Beyond average intelligence?

After nearly four years of promises, roadmaps, mergers, fireworks and fusion, the polygamous marriage between business intelligence applications and service oriented architecture (SOA) is starting to bear fruit.

Ask any analytics vendor what their Web services strategy is today and all will respond their suites and or core applications are fully SOA enabled. Business Objects, Cognos, Hyperion, Information Builders and SAS (not to mention a plethora of smaller toolmakers) have all come to the SOA party with enabled releases or overhauls; hardly a surprise as most spent the last five years using the same technology as a means to an end to drill their customers' heavily siloed data.

However, while the BI set may be providing enterprises with more lucid, timely and accurate performance indicators, the struggle to implement SOA at both an architectural and applications level is still profoundly confronting for most IT managers.

Australian director of IT research for analyst firm Ovum Christine Axton says many vendors are talking big about the endgame of SOA, but falling short on the reality of integrating platforms and applications to expose them to Web services.

"It has definitely been hyped... you buy the enablement and then find out it has to be integrated. [Integration] is far harder to achieve than most businesses anticipate," Axton says.

Axton also warns that part of the problem is many vendors are now under big pressure to notch up sales and don't always come clean about how much work really has to be done to get the new SOA paradigm up and running.

"Vendors are saying it's easy, it's what you really need, but it is not a small step," she says, adding that IT shops which must change component methodologies frequently encounter difficulty in facing the sheer scale and complexity of SOA integrations. The problem is particularly bad with legacy systems.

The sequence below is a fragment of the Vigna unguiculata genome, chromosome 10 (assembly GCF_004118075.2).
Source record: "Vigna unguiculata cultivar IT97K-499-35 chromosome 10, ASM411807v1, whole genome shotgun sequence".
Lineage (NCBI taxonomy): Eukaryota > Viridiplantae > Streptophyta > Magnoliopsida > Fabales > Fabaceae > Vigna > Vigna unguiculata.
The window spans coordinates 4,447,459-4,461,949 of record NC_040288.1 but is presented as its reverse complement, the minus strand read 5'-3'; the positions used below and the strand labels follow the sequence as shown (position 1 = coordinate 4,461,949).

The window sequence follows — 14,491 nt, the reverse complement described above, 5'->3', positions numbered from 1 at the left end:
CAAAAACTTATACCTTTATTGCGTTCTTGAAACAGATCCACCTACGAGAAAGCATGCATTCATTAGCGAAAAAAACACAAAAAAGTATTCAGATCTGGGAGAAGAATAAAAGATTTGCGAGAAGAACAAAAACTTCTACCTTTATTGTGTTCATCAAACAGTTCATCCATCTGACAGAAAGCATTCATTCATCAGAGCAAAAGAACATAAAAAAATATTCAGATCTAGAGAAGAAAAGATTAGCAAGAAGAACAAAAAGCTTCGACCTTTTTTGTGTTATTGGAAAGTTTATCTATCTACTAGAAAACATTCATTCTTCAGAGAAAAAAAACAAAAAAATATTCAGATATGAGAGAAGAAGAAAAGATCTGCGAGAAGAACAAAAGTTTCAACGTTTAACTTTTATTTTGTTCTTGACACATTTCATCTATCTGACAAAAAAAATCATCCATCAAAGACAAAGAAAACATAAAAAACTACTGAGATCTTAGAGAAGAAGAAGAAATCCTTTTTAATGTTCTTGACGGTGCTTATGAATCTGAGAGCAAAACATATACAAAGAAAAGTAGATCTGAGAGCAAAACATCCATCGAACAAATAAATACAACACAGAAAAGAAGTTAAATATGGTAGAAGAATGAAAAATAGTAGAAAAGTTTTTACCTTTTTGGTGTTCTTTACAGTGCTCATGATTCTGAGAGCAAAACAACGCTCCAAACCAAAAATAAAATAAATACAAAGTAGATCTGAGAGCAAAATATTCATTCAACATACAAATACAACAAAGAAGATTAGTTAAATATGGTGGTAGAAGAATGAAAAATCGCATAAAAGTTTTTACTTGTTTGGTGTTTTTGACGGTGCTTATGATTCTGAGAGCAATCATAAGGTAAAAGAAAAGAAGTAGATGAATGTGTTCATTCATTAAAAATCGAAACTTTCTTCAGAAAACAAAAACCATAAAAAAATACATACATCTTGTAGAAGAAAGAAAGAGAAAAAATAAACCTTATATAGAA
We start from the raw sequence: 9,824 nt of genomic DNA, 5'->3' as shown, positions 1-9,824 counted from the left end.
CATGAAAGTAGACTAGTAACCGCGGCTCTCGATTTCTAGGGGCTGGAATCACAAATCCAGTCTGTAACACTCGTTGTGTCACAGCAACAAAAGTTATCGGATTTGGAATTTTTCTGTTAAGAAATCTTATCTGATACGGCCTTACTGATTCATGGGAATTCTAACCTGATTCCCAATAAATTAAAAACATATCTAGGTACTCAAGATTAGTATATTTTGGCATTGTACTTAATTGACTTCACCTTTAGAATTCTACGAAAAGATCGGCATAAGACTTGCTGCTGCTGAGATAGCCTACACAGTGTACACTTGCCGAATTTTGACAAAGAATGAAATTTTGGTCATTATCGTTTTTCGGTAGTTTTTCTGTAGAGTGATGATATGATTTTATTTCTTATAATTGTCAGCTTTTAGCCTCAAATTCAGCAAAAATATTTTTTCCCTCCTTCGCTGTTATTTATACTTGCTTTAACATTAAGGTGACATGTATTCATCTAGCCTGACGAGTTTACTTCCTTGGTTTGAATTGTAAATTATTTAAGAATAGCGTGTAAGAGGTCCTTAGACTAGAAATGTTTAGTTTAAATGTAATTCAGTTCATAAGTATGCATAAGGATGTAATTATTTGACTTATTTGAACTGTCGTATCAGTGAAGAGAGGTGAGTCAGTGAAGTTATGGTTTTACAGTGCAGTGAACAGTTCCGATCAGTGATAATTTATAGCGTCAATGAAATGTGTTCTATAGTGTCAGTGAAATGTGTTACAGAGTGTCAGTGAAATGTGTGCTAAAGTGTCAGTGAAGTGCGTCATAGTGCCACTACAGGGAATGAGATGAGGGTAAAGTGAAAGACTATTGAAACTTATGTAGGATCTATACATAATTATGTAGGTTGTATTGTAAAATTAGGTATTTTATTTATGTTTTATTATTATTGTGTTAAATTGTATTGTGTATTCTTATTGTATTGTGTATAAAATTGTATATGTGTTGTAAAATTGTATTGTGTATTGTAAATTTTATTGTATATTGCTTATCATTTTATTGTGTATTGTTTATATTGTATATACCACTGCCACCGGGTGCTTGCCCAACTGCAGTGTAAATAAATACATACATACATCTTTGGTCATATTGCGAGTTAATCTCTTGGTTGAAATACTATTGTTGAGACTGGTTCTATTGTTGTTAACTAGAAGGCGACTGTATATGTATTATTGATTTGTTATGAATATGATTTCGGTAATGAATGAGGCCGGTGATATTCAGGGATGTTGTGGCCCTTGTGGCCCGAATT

Back to the factory

Such struggles have not gone unnoticed among the veterans of business intelligence and analytics software providors. Having have spent the last 20 years taming voluminous outputs of enterprise systems with pure maths, the business intelligence survivors of the recent merger and acquisition frenzy have now amassed colossal banks of integration tools for welding all manner of legacy applications and code bases together.

Indeed while vendors such as IBM, Microsoft, Oracle, SAP and Siebel have been buying-in analytics capability for their SOA offerings - quarrelling about standards along the way - 30-year BI veterans like Information Builders and SAS are busy licensing out their horde of adaptors and translators.

"We've been SOA-focused for years. It's really more about getting the two parts of the business - business intelligence and integration - together," says Information Builders' Australian director of sales Elizabeth Whitelock of the great SOA push.

Whitelock adds that of Information Builders' 280-odd adaptors, which range from mainframe databases such as Model204 to .Net products and through all conceivable forms of Unix, most wind up wearing another software vendor's badge.